Tour de France 2019 – Overall Preview

By David Hunter

Not the most exciting race of the year, but certainly the most important. Over the last number of years we’ve seen an incredibly structured race, one that rarely seems to deviate from the plan. I live in hope that 2019 will be different, but it probably won’t. Anyway, enough of my moaning, time to look at the route.

Key Stages

Stage 2

I’m not a fan of such an early TTT, as it sets the GC pattern for a number of stages. 27km is long enough for some big time gaps, with Team Ineos looking to make a statement and load the GC with their riders.

Stage 6

A popular finish in recent years, we return to the scene of Fabio Aru’s win in 2017, but this time the organisers have found an extra kilometre of climbing. This new section is on an unpaved road, making it even harder for the climbers.

Stage 13

A 27km ITT will certainly blow a lot of climbers out of the GC battle. The route isn’t flat, it has a couple of bumps along the way, but not enough to save the pure climbers.

Stage 14

The first of the big climbing stages, such a shame it’s almost the end of the second week, but it is the Tour after all. We end with the mighty Tourmalet, taking the riders up to 2115m above sea level.

Stage 15

The next day, and the last stage of the second week, comes this little beauty. It might lack a big mountain, but all of these climbs are tough and this will be a big day in the GC battle.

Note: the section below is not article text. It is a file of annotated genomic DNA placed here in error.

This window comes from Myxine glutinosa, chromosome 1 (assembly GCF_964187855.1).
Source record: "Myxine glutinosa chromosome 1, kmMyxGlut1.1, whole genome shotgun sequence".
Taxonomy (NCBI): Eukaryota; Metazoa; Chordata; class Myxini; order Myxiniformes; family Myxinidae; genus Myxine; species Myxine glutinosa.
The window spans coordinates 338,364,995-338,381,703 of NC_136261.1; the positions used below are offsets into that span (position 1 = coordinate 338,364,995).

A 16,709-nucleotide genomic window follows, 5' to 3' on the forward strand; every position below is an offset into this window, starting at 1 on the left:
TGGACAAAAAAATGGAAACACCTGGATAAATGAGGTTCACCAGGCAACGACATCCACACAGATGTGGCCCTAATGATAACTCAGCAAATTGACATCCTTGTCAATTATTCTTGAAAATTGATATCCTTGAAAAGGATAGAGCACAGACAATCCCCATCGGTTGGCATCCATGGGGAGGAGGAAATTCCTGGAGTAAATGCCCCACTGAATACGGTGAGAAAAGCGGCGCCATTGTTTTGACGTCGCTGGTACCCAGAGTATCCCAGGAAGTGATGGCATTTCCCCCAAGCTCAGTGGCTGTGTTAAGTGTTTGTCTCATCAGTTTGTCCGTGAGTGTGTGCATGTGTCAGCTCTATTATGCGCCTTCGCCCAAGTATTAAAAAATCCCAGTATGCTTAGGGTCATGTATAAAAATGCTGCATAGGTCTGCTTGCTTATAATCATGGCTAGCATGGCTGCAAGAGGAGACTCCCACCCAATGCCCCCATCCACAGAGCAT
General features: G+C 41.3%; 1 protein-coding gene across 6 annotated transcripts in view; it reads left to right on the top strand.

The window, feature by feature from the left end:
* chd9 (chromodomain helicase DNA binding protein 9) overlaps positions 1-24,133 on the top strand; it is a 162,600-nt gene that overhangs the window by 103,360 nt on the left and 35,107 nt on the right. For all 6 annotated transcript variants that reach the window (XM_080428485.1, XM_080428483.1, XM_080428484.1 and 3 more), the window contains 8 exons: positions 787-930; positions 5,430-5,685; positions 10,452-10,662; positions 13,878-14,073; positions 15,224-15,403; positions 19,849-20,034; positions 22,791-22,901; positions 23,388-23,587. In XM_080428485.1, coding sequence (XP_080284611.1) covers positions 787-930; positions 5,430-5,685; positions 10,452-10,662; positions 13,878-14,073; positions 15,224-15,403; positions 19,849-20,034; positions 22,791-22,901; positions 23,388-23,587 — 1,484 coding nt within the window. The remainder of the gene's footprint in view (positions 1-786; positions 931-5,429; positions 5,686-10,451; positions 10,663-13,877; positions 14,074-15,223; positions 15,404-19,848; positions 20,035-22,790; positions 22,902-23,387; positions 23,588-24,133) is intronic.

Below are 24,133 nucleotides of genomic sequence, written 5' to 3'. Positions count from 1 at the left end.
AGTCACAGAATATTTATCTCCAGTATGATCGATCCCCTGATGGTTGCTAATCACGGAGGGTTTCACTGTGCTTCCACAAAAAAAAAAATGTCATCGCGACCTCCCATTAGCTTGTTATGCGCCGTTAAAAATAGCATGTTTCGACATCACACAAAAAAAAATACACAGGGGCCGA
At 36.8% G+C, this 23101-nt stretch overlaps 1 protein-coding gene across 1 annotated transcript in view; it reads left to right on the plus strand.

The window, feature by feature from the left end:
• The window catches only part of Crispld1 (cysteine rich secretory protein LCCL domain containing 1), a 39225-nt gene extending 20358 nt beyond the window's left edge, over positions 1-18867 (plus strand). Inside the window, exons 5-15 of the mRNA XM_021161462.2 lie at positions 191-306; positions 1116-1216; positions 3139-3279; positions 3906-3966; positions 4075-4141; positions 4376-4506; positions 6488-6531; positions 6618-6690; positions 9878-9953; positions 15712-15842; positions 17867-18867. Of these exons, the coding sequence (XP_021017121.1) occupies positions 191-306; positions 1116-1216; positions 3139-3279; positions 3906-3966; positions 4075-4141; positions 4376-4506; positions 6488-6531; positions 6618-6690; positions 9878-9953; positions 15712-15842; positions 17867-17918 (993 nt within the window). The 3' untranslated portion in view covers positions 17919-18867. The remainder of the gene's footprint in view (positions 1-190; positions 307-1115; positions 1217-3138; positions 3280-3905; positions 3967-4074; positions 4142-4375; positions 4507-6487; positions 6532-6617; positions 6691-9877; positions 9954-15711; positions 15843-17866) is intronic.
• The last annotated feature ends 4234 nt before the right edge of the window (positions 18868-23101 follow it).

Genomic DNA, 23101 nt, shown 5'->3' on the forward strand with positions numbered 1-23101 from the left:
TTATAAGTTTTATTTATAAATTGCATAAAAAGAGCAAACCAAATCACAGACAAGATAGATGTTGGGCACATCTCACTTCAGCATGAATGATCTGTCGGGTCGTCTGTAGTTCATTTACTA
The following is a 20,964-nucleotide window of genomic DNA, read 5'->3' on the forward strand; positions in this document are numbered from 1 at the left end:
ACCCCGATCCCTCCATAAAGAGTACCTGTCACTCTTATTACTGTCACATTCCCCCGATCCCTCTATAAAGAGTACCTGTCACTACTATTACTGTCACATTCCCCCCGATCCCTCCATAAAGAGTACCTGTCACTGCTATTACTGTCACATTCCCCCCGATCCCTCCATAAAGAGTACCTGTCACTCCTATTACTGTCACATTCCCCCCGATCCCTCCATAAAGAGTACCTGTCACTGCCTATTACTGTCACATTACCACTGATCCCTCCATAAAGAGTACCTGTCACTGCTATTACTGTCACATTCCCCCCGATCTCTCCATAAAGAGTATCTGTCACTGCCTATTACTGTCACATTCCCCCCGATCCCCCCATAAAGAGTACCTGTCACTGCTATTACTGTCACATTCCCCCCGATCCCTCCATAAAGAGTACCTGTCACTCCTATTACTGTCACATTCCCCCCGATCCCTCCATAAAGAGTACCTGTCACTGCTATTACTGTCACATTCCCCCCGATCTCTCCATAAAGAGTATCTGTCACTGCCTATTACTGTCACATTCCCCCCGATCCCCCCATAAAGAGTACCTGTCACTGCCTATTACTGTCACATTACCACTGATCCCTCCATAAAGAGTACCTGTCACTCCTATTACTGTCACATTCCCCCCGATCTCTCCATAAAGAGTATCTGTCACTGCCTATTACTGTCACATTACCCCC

Stage 18

This marks the start of the finale of the race. A day with three huge climbs, topping out with the Galibier which sees the riders climb to 2624m above sea level. The descent to the finish has a technical section at the start, which some will want to use to their advantage.

Stage 19

A short, intense day. This is another day spent at altitude, Col de l’Iseran is the highest point of the race, way up at 2751m. We shall see which of the GC riders can’t cope.

Stage 20

One last chance for the climbers, with another stage that climbs up into the sky. The final climb, Val Thorens, is almost 34km long and finishes at 2363m. Such a long climb will be very difficult at the end of the Tour.


Ineos – they might be missing Chris Froome, but they still arrive with the strongest team, one that will strike fear into the hearts of their rivals. With Kwiatkowski, Poels, Bernal and Thomas, they have four of the strongest riders in this race. Ineos will attempt to pull off the same tactic that has seen Sky win six out of the last seven yellow jerseys. Despite winning a stage in the Dauphiné, Poels will not be team leader, he’ll be used as a domestique in the mountains. In the third week, he is an incredible rider, one that no one seems able to put under pressure. The way he always seems able to chase down attacks has led to the race becoming very boring, with riders put off from attacking. The big decision the team have is between Bernal and Thomas. The Colombian missed the Giro due to injury, but returned with a win in Suisse, where he looked in great form. Thomas has spent all year trying to get back to race weight, and the Tour de Suisse was meant to be his big race. A crash ended his hopes, but he somehow managed to escape without injury. He’ll be missing some racing in his legs, but he is the defending champion, and was almost untouchable in 2018. The importance of Ineos having a British winner cannot be underestimated and the fact that the big mountains don’t start until stage 14 means that Thomas has time to find his feet in the race. Leadership will be decided on the road, but I can’t help thinking that the team will want it to be Thomas.